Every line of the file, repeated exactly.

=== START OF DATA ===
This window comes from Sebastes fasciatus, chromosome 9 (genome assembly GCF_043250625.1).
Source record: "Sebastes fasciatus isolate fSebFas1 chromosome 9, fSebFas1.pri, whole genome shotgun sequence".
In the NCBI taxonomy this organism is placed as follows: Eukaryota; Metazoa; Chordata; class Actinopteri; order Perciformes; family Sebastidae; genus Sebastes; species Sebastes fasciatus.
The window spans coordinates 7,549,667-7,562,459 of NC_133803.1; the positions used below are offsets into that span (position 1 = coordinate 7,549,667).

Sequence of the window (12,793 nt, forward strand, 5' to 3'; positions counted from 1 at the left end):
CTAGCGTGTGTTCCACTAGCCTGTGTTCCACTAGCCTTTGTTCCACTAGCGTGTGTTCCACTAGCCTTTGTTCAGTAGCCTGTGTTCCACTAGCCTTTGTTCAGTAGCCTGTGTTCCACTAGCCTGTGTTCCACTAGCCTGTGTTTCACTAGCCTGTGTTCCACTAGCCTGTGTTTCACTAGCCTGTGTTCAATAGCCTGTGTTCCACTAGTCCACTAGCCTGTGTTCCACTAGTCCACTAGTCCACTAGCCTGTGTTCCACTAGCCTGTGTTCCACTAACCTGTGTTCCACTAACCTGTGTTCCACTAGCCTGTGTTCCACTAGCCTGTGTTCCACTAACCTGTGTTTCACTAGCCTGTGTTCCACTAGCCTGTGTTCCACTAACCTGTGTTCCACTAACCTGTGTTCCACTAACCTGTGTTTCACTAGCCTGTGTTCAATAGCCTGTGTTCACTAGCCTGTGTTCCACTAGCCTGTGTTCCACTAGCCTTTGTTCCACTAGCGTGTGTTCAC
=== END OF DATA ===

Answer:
This window comes from Sebastes fasciatus, chromosome 9 (genome assembly GCF_043250625.1).
Source record: "Sebastes fasciatus isolate fSebFas1 chromosome 9, fSebFas1.pri, whole genome shotgun sequence".
In the NCBI taxonomy this organism is placed as follows: Eukaryota; Metazoa; Chordata; class Actinopteri; order Perciformes; family Sebastidae; genus Sebastes; species Sebastes fasciatus.
The window spans coordinates 7,549,667-7,562,459 of NC_133803.1; the positions used below are offsets into that span (position 1 = coordinate 7,549,667).

Sequence of the window (12,793 nt, forward strand, 5' to 3'; positions counted from 1 at the left end):
CTAGCGTGTGTTCCACTAGCCTGTGTTCCACTAGCCTTTGTTCCACTAGCGTGTGTTCCACTAGCCTTTGTTCAGTAGCCTGTGTTCCACTAGCCTTTGTTCAGTAGCCTGTGTTCCACTAGCCTGTGTTCCACTAGCCTGTGTTTCACTAGCCTGTGTTCCACTAGCCTGTGTTTCACTAGCCTGTGTTCAATAGCCTGTGTTCCACTAGTCCACTAGCCTGTGTTCCACTAGTCCACTAGTCCACTAGCCTGTGTTCCACTAGCCTGTGTTCCACTAACCTGTGTTCCACTAACCTGTGTTCCACTAGCCTGTGTTCCACTAGCCTGTGTTCCACTAACCTGTGTTTCACTAGCCTGTGTTCCACTAGCCTGTGTTCCACTAACCTGTGTTCCACTAACCTGTGTTCCACTAACCTGTGTTTCACTAGCCTGTGTTCAATAGCCTGTGTTCACTAGCCTGTGTTCCACTAGCCTGTGTTCCACTAGCCTTTGTTCCACTAGCGTGTGTTCAC